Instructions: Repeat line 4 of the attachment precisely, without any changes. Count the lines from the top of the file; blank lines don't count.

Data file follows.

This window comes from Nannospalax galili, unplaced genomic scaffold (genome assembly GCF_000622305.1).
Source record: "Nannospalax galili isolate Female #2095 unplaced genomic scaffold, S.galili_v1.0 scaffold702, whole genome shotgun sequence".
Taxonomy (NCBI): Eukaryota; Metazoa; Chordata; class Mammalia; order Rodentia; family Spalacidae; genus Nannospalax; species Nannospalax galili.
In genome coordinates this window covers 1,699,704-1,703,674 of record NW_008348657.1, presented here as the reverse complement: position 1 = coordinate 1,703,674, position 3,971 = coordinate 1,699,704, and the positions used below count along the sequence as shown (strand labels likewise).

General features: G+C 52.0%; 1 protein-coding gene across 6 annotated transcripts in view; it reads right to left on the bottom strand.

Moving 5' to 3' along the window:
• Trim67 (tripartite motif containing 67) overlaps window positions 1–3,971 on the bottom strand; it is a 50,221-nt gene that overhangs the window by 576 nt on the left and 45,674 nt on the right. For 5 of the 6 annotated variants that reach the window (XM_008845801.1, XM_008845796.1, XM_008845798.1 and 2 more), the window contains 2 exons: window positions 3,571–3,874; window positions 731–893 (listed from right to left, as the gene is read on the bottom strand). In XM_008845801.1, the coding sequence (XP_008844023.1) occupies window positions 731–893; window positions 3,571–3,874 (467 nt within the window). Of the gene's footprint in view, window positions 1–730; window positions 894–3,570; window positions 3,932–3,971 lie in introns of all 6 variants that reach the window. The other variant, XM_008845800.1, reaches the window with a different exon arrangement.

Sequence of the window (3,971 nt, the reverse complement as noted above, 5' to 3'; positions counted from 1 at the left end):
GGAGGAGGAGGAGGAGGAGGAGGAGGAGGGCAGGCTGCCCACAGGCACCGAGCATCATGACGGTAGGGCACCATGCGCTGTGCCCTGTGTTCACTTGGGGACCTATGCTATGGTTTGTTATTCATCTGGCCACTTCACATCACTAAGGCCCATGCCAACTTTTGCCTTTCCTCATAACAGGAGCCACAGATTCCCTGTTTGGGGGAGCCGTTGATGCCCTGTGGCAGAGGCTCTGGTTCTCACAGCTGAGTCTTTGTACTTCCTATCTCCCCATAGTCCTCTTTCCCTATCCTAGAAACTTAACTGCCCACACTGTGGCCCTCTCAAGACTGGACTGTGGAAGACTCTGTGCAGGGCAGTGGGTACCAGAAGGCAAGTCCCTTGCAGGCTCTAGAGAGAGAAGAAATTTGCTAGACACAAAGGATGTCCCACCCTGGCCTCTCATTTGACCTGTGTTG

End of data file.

In genome coordinates this window covers 1,699,704-1,703,674 of record NW_008348657.1, presented here as the reverse complement: position 1 = coordinate 1,703,674, position 3,971 = coordinate 1,699,704, and the positions used below count along the sequence as shown (strand labels likewise).